Spousal Lifetime Access Trust (SLAT)

Who it’s for

What it does



High net-worth couples who want to remove assets from their taxable estate while still maintaining some ability to use those assets.

Irrevocable trust where one spouse makes a gift into a trust to benefit the other spouse (and potentially other family members) while removing the assets from their combined estates.

Upon the death of the non-donor spouse, the trust assets are transferred to the remaining trust beneficiaries (often children or grandchildren) or they can remain in the trust for the benefit of the beneficiaries.

Allows married couples to take advantage of the historically high federal lifetime gift and estate tax exclusion while retaining some access to the assets should they be needed. If properly structured, the assets and any future appreciation are not included in the donor’s taxable estate.

Can be effective vehicles for multi-generational planning, to help shield assets from creditors and help lock in the current lifetime gift and estate tax exclusion.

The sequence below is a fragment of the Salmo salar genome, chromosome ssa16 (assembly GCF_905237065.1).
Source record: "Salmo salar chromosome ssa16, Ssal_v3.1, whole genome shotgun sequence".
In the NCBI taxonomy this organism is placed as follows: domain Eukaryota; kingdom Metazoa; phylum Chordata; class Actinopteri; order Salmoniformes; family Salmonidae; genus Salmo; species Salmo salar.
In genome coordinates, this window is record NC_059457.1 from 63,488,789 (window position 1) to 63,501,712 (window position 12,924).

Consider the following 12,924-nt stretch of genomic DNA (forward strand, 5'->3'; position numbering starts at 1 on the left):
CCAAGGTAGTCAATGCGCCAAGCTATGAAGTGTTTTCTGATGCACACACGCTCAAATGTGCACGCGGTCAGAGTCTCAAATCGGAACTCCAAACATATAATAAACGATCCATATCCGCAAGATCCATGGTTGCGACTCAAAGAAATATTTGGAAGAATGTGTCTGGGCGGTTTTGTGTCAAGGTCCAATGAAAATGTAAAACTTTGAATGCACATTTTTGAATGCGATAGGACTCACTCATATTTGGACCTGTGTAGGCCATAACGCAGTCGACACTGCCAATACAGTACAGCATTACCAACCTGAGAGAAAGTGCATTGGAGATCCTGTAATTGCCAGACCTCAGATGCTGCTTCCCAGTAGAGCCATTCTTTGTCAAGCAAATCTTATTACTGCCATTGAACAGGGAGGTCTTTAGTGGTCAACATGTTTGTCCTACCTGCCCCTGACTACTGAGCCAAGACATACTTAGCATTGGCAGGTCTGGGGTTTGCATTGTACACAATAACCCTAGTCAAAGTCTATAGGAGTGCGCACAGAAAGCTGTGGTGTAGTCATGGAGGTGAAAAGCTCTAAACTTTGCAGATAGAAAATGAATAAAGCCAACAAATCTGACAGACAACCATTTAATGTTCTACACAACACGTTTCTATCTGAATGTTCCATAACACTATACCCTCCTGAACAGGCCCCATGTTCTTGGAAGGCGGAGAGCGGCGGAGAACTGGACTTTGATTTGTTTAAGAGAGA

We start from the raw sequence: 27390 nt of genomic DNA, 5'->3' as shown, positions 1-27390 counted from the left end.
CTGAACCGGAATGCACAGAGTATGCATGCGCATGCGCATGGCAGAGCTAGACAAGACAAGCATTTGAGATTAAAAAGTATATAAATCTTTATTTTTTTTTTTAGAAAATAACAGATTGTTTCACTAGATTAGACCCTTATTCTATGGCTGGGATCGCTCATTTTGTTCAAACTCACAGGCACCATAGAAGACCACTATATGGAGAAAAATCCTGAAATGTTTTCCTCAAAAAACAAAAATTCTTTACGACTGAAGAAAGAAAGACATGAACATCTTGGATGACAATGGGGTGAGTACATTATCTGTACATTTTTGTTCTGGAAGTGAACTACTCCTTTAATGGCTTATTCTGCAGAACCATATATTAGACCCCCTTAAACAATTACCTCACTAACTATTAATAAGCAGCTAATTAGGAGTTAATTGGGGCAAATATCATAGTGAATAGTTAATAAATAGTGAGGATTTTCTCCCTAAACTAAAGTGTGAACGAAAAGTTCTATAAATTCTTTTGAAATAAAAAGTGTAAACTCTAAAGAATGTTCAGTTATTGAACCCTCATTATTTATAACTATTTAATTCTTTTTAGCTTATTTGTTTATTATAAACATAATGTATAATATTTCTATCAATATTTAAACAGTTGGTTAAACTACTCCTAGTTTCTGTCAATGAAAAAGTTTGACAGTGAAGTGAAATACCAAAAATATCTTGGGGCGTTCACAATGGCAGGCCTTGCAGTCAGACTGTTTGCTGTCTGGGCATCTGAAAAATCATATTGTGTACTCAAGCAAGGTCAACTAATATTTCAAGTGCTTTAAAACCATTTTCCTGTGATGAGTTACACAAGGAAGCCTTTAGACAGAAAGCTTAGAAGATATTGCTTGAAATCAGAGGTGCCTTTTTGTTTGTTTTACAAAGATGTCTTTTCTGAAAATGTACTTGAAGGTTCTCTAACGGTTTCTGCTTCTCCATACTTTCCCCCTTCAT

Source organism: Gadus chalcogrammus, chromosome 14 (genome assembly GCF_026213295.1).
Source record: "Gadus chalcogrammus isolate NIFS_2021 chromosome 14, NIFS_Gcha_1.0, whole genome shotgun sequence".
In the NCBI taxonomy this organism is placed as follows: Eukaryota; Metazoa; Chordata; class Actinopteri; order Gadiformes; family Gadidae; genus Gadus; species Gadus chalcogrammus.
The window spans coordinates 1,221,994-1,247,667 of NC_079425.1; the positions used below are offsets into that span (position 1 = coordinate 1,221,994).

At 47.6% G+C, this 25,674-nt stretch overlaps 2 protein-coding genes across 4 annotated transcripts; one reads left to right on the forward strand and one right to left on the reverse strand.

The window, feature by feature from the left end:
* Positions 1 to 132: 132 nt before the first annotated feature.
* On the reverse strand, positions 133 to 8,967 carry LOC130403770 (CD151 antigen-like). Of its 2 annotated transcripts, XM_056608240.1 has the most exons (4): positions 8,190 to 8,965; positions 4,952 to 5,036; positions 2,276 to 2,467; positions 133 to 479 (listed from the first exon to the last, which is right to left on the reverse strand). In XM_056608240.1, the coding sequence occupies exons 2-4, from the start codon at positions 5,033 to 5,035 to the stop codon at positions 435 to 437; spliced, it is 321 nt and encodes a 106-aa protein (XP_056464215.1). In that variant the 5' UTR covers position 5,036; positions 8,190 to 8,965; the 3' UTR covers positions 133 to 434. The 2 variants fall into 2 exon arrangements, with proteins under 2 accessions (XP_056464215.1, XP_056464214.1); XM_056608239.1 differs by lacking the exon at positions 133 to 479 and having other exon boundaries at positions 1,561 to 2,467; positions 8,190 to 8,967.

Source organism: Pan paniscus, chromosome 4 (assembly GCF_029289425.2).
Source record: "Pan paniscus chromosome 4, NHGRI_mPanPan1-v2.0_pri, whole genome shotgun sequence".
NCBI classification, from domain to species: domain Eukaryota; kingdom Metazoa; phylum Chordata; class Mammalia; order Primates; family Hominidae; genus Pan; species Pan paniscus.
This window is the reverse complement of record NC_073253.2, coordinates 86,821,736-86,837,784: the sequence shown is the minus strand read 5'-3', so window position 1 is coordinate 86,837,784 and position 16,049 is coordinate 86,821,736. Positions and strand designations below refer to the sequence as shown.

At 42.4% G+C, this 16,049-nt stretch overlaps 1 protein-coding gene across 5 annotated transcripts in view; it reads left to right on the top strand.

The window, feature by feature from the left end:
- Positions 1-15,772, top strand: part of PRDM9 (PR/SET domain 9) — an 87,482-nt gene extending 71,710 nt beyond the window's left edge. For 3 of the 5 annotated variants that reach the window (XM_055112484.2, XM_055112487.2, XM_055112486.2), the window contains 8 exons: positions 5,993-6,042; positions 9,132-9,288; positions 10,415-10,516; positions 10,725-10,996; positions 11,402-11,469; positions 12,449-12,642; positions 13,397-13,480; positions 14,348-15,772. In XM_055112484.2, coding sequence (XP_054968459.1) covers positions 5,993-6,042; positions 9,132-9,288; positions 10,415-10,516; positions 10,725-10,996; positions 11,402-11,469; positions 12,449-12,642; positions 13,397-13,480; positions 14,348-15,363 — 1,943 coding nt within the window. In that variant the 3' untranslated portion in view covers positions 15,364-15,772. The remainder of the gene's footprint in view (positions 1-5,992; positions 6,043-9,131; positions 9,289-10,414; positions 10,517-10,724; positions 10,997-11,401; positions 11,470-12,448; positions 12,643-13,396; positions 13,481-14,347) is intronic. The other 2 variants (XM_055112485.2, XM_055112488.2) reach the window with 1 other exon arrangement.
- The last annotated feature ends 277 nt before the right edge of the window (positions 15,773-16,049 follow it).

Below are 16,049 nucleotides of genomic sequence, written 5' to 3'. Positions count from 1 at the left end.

May be beneficial for people who live in places with a state estate tax. SLATs can remove assets from an estate that could be affected by state taxes, even if they are likely not subject to the federal estate tax.

As an irrevocable trust, a SLAT can’t be changed by the donor once set up.

Generally, upon the non-donor spouse's death, the donor spouse will no longer have indirect access to the trust assets. However, special provisions can sometimes allow the donor spouse to access the trust’s assets.

 Learn more: Advanced estate planning: Strategies to reduce the taxable value of your estate

Qualified terminable interest property trust (QTIP)

Who it’s for

What it does



Blended families and grantors wanting more control over their assets after death.

Provide for the living expenses of a surviving spouse while ensuring children from a previous marriage are also provided for.

After the surviving spouse dies, the QTIP can distribute the remainder of the estate to the grantor’s children of the previous marriage.

Minimizes the decedent’s estate tax because the trust’s assets can qualify for the unlimited marital deduction.

Defers estate taxes until the death of the surviving spouse, when the trust’s assets will be included in their taxable estate.

Can include provisions that prevent the trust’s assets from being excessively drawn down during the surviving spouse's lifetime.